Almost a year after the trade, talking to Doyle and the Rock front office is like talking to both parties of a bitter divorce and trying to discover who caused the breakup.

On one side is Doyle, a premier player who feels scorned by his former team; on the other, the Rock’s coach and general manager, who both believe their star player left them with no choice but to trade him away.

DOYLE JOINED THE ONTARIO RAIDERS as a rookie in 1998. The franchise was based in Hamilton, Ont. for that season, before being sold and relocated an hour up the road to Toronto, where the Rock would spend the next few seasons winning NLL titles in a run worthy of the dynasty label. Doyle was the 1998 NLL Rookie of the Year and the league MVP in 2005.

But the Rock’s good times came to an end hours after the team won its fifth Champion’s Cup in 2005. The day after the game, the team’s beloved former coach Les Bartley was lost to the cancer that had kept him from the team for more than a year. Terry Sanderson, a respected coach from Ontario who guided the team to the 2005 title, led the defending champions into the 2006 campaign.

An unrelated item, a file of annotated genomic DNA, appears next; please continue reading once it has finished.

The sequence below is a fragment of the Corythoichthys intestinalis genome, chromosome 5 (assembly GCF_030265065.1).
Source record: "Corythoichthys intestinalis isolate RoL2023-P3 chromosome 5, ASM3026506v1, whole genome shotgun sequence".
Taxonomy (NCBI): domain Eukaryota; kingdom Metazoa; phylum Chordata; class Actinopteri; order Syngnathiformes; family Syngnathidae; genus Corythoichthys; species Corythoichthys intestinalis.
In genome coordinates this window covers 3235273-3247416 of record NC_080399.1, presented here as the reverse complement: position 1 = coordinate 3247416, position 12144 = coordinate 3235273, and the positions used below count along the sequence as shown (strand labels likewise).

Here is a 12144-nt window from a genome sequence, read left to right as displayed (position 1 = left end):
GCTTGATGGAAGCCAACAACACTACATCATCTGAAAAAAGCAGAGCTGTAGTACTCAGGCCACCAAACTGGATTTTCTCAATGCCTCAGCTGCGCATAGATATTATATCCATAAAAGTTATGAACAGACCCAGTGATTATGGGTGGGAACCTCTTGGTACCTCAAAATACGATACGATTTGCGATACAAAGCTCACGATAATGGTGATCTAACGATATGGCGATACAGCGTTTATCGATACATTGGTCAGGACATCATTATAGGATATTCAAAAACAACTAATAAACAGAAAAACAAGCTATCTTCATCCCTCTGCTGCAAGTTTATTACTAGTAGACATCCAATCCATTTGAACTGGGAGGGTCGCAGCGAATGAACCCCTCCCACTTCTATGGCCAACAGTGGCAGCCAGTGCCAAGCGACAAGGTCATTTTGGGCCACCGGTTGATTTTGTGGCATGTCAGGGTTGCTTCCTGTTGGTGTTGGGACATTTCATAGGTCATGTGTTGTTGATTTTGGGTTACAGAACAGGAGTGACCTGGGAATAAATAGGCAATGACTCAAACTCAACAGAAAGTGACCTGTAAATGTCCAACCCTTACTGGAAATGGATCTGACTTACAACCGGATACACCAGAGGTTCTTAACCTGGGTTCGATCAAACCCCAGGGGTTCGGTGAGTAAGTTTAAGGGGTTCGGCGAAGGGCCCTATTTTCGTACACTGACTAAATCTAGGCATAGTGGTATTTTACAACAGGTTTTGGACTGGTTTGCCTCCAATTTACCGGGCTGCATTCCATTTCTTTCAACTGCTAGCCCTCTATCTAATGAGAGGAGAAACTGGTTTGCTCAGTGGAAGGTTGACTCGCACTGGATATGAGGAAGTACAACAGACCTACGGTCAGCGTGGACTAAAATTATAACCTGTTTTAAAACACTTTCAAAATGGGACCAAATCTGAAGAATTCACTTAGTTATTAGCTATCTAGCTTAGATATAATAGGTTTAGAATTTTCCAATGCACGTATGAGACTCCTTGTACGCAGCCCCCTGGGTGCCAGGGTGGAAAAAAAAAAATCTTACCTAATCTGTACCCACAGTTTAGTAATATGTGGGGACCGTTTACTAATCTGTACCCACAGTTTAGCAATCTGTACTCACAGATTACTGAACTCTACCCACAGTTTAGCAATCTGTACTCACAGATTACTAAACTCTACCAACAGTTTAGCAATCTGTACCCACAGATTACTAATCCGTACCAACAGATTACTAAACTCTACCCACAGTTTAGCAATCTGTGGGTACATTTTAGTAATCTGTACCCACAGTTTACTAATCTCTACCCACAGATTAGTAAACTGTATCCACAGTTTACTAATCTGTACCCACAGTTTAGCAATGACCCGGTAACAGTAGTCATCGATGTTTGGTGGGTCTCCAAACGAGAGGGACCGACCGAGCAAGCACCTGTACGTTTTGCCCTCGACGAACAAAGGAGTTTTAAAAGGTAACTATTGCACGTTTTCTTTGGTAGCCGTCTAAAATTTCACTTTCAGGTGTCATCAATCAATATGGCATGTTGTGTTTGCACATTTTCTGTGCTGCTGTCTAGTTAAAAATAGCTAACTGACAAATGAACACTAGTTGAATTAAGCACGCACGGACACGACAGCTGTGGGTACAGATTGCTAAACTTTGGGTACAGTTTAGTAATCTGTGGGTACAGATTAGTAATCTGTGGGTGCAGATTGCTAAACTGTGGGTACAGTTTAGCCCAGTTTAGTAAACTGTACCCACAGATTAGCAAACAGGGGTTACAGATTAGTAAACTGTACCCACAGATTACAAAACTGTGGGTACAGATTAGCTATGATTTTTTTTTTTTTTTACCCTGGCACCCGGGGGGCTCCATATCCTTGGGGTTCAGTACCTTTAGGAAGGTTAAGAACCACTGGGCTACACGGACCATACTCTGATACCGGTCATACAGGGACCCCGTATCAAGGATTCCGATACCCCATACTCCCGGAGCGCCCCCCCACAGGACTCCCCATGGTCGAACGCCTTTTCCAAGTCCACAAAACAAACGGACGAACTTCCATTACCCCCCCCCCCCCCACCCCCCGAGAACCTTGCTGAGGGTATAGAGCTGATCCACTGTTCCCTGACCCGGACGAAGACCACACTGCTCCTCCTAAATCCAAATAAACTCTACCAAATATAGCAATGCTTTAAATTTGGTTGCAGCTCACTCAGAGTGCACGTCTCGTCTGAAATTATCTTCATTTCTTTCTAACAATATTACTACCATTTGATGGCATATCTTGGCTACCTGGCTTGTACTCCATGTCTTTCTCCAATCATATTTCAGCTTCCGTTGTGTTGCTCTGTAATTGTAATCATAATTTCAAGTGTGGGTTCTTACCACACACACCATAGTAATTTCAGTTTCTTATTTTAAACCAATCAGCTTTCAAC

Then, suddenly, the Rock resembled a team that had forgotten how to win. After an 0-4 start, Toronto finished 8-8 and fell to Rochester in the first round of the playoffs. From the ashes of that season, the knives were quick to come out; fans unaccustomed to losing pointed to the Rock’s over-reliance on a handful of scorers, Doyle in particular, and the team’s inability to handle quicker teams in transition.
Sanderson was fired as both coach and general manager a few weeks after the playoff loss, a decision that did not sit well with Doyle.

“Everyone was saying how bad we were and I just didn’t agree,” Doyle says. “We had a tough year and we’d been depleted by expansion drafts, but I thought we still had a good core.”

New general manager Mike Kloepfer was hired along with new head coach Glenn Clark, a respected former Rock player with no NLL coaching experience.

Although he admits to disagreeing with the hires, Doyle says his plan was not to cause trouble.

“I think Clark deserved the benefit of the doubt,” Doyle says. “We had a good training camp and I was looking forward to the [2007] season with renewed energy. I was never a disruptive force in that locker room.”